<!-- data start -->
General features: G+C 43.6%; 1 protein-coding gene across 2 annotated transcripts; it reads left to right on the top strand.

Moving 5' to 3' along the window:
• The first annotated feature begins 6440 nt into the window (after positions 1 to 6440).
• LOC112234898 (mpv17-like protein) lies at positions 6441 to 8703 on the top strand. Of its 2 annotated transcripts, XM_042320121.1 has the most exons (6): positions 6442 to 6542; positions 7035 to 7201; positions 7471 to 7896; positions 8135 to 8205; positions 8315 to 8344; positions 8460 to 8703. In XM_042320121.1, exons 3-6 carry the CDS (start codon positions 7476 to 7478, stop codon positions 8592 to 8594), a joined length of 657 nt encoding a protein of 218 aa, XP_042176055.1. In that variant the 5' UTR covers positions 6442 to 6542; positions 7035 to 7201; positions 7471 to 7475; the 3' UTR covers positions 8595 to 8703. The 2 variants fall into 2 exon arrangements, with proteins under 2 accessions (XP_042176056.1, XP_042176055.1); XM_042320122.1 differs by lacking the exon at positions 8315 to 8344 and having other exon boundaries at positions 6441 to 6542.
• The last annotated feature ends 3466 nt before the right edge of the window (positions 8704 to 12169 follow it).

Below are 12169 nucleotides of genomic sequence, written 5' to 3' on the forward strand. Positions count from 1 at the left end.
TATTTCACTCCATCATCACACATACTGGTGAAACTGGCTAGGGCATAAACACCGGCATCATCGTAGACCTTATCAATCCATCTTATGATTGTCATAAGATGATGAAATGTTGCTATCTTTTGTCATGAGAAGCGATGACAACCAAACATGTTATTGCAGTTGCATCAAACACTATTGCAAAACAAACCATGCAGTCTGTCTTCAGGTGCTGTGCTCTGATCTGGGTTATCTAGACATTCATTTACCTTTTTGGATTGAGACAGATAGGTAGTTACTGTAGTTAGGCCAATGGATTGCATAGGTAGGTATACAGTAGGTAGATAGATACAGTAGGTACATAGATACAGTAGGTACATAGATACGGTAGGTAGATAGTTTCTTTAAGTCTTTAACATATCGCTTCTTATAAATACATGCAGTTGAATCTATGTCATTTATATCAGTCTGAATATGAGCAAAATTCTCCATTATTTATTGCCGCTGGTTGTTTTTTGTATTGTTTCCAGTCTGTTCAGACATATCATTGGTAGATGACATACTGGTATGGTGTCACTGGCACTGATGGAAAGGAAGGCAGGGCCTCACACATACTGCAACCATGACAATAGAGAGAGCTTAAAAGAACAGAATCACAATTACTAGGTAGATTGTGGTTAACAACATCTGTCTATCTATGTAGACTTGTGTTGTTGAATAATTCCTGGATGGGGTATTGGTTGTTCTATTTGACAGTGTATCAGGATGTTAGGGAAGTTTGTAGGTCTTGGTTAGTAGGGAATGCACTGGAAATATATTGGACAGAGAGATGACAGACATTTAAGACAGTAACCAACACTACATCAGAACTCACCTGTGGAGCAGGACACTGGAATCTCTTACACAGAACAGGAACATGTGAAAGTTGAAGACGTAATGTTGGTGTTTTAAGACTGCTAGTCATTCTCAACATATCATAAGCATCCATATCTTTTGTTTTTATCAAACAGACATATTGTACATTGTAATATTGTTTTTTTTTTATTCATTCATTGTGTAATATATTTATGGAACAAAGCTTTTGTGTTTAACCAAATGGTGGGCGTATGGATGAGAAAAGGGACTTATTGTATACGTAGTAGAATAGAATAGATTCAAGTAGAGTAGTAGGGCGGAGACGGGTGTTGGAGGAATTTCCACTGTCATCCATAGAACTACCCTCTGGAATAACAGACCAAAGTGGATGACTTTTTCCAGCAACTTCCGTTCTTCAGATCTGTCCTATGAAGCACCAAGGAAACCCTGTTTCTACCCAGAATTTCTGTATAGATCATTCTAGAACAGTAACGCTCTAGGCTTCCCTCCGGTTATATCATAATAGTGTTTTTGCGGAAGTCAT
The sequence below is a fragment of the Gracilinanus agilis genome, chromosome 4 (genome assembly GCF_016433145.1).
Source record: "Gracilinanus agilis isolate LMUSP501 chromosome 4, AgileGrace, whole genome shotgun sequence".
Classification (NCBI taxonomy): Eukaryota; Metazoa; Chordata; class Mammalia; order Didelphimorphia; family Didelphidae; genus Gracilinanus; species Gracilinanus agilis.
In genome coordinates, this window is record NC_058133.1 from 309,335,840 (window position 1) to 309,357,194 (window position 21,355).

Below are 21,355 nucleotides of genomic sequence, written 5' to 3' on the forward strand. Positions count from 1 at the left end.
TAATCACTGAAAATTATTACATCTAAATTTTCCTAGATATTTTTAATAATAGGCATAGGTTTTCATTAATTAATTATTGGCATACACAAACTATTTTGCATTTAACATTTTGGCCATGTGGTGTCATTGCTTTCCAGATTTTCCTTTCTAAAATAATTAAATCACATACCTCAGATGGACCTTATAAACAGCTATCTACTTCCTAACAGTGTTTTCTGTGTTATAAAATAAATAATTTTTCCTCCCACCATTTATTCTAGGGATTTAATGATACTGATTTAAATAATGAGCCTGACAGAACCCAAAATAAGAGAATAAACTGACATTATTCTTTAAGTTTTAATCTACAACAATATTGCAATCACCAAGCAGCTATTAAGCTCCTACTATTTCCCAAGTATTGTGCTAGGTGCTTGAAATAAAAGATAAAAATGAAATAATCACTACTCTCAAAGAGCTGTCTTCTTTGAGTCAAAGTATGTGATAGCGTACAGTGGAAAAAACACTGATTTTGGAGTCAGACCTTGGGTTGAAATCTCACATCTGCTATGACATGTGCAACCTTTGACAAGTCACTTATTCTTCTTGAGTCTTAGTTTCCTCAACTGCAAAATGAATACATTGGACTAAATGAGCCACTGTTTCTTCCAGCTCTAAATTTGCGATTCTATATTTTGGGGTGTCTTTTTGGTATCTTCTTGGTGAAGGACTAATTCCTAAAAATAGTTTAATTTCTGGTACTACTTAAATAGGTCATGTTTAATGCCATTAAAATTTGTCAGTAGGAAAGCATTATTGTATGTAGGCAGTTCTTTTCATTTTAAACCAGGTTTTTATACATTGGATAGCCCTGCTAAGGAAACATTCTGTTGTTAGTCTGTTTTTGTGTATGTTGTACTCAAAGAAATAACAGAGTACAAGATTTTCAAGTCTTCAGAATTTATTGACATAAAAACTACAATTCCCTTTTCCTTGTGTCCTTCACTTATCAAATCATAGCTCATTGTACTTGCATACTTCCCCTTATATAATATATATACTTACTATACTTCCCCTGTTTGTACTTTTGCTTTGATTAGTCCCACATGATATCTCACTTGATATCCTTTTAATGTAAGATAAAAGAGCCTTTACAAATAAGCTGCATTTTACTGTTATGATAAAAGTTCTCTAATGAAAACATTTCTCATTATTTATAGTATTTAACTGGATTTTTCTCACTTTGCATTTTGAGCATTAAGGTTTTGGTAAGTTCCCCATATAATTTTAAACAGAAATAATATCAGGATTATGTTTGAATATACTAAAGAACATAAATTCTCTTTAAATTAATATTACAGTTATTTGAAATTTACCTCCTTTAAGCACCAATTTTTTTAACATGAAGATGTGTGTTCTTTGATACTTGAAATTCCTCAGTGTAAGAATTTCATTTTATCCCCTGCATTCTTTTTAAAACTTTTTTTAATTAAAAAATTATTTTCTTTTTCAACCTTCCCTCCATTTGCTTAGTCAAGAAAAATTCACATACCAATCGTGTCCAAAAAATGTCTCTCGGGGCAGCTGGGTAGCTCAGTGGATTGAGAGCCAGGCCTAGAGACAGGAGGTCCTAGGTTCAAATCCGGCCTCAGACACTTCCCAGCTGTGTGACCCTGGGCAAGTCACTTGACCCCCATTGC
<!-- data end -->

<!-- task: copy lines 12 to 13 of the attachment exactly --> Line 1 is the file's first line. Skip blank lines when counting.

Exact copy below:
Below are 21,355 nucleotides of genomic sequence, written 5' to 3' on the forward strand. Positions count from 1 at the left end.
TAATCACTGAAAATTATTACATCTAAATTTTCCTAGATATTTTTAATAATAGGCATAGGTTTTCATTAATTAATTATTGGCATACACAAACTATTTTGCATTTAACATTTTGGCCATGTGGTGTCATTGCTTTCCAGATTTTCCTTTCTAAAATAATTAAATCACATACCTCAGATGGACCTTATAAACAGCTATCTACTTCCTAACAGTGTTTTCTGTGTTATAAAATAAATAATTTTTCCTCCCACCATTTATTCTAGGGATTTAATGATACTGATTTAAATAATGAGCCTGACAGAACCCAAAATAAGAGAATAAACTGACATTATTCTTTAAGTTTTAATCTACAACAATATTGCAATCACCAAGCAGCTATTAAGCTCCTACTATTTCCCAAGTATTGTGCTAGGTGCTTGAAATAAAAGATAAAAATGAAATAATCACTACTCTCAAAGAGCTGTCTTCTTTGAGTCAAAGTATGTGATAGCGTACAGTGGAAAAAACACTGATTTTGGAGTCAGACCTTGGGTTGAAATCTCACATCTGCTATGACATGTGCAACCTTTGACAAGTCACTTATTCTTCTTGAGTCTTAGTTTCCTCAACTGCAAAATGAATACATTGGACTAAATGAGCCACTGTTTCTTCCAGCTCTAAATTTGCGATTCTATATTTTGGGGTGTCTTTTTGGTATCTTCTTGGTGAAGGACTAATTCCTAAAAATAGTTTAATTTCTGGTACTACTTAAATAGGTCATGTTTAATGCCATTAAAATTTGTCAGTAGGAAAGCATTATTGTATGTAGGCAGTTCTTTTCATTTTAAACCAGGTTTTTATACATTGGATAGCCCTGCTAAGGAAACATTCTGTTGTTAGTCTGTTTTTGTGTATGTTGTACTCAAAGAAATAACAGAGTACAAGATTTTCAAGTCTTCAGAATTTATTGACATAAAAACTACAATTCCCTTTTCCTTGTGTCCTTCACTTATCAAATCATAGCTCATTGTACTTGCATACTTCCCCTTATATAATATATATACTTACTATACTTCCCCTGTTTGTACTTTTGCTTTGATTAGTCCCACATGATATCTCACTTGATATCCTTTTAATGTAAGATAAAAGAGCCTTTACAAATAAGCTGCATTTTACTGTTATGATAAAAGTTCTCTAATGAAAACATTTCTCATTATTTATAGTATTTAACTGGATTTTTCTCACTTTGCATTTTGAGCATTAAGGTTTTGGTAAGTTCCCCATATAATTTTAAACAGAAATAATATCAGGATTATGTTTGAATATACTAAAGAACATAAATTCTCTTTAAATTAATATTACAGTTATTTGAAATTTACCTCCTTTAAGCACCAATTTTTTTAACATGAAGATGTGTGTTCTTTGATACTTGAAATTCCTCAGTGTAAGAATTTCATTTTATCCCCTGCATTCTTTTTAAAACTTTTTTTAATTAAAAAATTATTTTCTTTTTCAACCTTCCCTCCATTTGCTTAGTCAAGAAAAATTCACATACCAATCGTGTCCAAAAAATGTCTCTCGGGGCAGCTGGGTAGCTCAGTGGATTGAGAGCCAGGCCTAGAGACAGGAGGTCCTAGGTTCAAATCCGGCCTCAGACACTTCCCAGCTGTGTGACCCTGGGCAAGTCACTTGACCCCCATTGC